James Franco, Busy Phillips, Seth Rogan, Linda Cardellini, and Jason Segal sit on a gym floor staring up the camera.

The "freaks" (l to r): James Franco, Busy Phillips, Seth Rogan, Linda Cardellini, and Jason Segal


Glory days they weren't, but the misadventures of ’80s outsiders Lindsay and Sam Weir and their misfit friends make for A+ streaming.

Talk about gone too soon! The short-lived series Freaks and Geeks lasted only one season, but it became a cult classic—and for good reason. The sitcom captured life in high school in the ’80s with a combination of pathos, laugh-out-loud humor, and absolute authenticity.

The 18-episode dramedy was the brainchild of director/writer/former actor Paul Feig, who convinced Judd Apatow, a friend from the L.A. comedy circuit, to produce it and help direct. “It was the accumulation of many, many years of watching high school shows and movies and just feeling so alienated by them because they always tended to be about the cool kids,” Feig explained in a Washington Post article. “That wasn’t anybody I knew …. we were all nerds, and the only other people we related to were the burnouts, who we called freaks in our high school.”

Whether you’re new to the fictional William McKinley High School in Chippewa, Michigan, or you’re a longtime fan eager to revisit the days of lunch tables and locker rooms, here are a few of the many reasons to love Freaks and Geeks.

Freaks and Geeks streams on Paramount+.

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Real Talk

A giph of Sam Weir miming strangling himself with the cord of a dial telephone on the wall behind him.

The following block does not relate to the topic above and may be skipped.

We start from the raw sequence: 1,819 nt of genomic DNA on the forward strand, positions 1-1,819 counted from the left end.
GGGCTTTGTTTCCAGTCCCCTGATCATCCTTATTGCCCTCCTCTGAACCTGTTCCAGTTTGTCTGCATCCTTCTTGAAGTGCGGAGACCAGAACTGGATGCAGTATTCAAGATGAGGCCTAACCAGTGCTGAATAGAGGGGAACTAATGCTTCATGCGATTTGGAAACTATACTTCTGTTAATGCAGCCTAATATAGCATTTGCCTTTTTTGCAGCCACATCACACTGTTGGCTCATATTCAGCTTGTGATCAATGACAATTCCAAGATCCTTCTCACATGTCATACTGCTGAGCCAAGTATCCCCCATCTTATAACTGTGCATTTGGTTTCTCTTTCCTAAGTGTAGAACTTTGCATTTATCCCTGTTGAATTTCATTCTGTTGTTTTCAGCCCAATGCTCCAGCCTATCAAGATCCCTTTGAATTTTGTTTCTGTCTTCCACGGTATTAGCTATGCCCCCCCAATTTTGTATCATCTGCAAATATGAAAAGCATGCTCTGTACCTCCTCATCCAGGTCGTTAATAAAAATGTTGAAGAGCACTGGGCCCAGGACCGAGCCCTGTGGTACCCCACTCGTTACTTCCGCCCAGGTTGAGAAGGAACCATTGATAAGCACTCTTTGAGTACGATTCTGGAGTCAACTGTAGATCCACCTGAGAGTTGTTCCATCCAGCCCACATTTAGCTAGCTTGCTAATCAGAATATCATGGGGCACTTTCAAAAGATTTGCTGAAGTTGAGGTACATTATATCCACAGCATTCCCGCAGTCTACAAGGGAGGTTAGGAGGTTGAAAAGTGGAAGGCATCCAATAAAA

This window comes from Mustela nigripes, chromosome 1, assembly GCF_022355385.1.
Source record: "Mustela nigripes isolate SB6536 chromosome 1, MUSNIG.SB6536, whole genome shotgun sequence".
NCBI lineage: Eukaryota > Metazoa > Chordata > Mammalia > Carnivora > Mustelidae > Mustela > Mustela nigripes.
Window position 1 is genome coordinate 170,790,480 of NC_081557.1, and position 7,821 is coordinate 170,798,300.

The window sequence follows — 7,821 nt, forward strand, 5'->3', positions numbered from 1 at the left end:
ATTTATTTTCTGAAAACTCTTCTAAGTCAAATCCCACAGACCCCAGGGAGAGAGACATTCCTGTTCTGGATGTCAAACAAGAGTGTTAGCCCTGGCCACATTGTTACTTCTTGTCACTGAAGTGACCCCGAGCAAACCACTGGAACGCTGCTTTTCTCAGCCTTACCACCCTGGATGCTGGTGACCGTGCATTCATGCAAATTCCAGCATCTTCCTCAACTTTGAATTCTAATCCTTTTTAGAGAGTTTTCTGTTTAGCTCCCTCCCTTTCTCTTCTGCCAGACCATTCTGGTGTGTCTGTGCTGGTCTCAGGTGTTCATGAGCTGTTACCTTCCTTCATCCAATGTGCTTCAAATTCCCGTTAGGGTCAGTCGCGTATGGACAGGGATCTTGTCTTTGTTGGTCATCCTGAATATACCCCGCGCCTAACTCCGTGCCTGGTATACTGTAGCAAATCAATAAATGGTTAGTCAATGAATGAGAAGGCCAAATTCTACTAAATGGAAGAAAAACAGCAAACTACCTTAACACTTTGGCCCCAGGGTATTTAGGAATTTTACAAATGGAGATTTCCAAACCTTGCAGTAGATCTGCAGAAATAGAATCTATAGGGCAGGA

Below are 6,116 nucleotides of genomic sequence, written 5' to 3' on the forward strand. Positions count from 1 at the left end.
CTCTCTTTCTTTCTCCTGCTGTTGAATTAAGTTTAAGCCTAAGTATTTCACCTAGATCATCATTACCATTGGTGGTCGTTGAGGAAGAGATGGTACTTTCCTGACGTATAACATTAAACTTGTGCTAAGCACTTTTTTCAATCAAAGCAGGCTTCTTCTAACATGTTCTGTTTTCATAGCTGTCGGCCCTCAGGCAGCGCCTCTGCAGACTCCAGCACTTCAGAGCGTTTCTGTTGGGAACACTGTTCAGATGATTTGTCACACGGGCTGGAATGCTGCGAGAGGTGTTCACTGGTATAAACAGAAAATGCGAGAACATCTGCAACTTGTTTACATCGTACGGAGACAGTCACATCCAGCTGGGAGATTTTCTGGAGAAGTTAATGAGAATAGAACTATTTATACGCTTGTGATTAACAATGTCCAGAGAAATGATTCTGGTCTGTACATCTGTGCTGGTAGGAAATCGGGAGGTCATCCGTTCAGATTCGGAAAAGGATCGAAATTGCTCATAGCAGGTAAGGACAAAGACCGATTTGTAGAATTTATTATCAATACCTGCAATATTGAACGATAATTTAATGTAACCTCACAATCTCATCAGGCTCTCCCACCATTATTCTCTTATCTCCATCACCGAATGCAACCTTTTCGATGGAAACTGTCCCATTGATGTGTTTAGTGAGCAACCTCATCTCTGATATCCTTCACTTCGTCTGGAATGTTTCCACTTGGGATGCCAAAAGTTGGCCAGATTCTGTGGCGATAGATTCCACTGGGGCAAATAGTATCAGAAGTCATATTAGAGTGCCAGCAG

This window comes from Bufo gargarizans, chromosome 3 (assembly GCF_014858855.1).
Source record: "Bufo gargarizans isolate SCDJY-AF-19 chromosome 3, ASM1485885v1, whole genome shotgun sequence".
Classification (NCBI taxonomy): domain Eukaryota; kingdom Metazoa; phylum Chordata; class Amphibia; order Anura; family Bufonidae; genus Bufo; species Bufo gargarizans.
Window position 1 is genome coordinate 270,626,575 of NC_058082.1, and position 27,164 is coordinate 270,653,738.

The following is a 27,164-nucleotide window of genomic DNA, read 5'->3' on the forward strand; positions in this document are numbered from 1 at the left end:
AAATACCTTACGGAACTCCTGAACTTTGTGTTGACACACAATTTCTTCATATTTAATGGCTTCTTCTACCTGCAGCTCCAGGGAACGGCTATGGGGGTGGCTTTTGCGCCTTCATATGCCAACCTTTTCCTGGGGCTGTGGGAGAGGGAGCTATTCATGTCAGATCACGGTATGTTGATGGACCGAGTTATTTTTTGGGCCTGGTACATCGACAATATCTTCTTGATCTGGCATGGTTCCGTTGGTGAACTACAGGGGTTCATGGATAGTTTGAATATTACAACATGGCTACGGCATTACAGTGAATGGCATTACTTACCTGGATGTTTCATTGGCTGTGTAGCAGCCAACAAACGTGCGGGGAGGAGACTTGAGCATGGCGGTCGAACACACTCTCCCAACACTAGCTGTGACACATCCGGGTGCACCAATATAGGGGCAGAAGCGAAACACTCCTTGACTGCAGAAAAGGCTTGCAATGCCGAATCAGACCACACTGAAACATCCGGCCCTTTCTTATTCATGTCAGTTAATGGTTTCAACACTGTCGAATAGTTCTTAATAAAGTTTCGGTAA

Sam Weir (John Francis Daley) pretends to be strangled by the phone. Check out that dial and cord!


1. It feels real because the writers wove mishaps from their own teen years into the plots.

From the horrors of dodgeball when you’re bad at gym to making a wardrobe choice that turns out to be social suicide in the school hallways to … well, the daily struggle to figure out who you are where you fit in, Freaks and Geeks’ plot lines hit home for millions of viewers.

Part of what made it ring true is that Feig (who went on to direct such hits as Bridesmaids) asked all of his writers fill out a questionnaire about their happiest and most humiliating high school experiences, then wove their memories into the episodes.

“We made it a good dumping ground for all of our good and bad memories of our youth,” Feig told EW. “So you can’t help but connect to it that way.”

Star Maker

james franco GIFGiphy

2. It’s got a star-studded cast who were all unknowns when it aired.

Watching Freaks and Geeks now, it’s hard to believe the actors were no-namers when they signed on for the series. The ensemble cast starred Linda Cardellini (Lindsay), Seth Rogan (Ken), Jason Segal (Nick), James Franco (Daniel), Busy Phillips (Kim), Martin Starr (Bill), John Francis Daley (Sam), and Samm Levine (Neal).

Cardellini’s Lindsay Weir is a high school junior who goes from being a mathlete “brain” to a “burnout” after her grandmother’s death. “Lindsay was the only character in the show I created completely out of my own head. Everybody else was based on someone I knew, or an amalgamation,” Feig has said. “Lindsay is all about the sister I never had. When I was writing it, I had this image of a girl in my head. When Linda walked in, it was like, that’s the exact person.”

Apatow and Feig let the actors’ personalities and their dynamics on set shape the characters and their stories. “We would improvise and play off each other’s real chemistry,” recalled John Frances Daly, who played Lindsay’s geeky younger brother, Sam Weir. “We were either the best of friends or the worst of enemies over the course of even a day, because we were all these young, hormonal teen boys. It was something the creators tapped into.”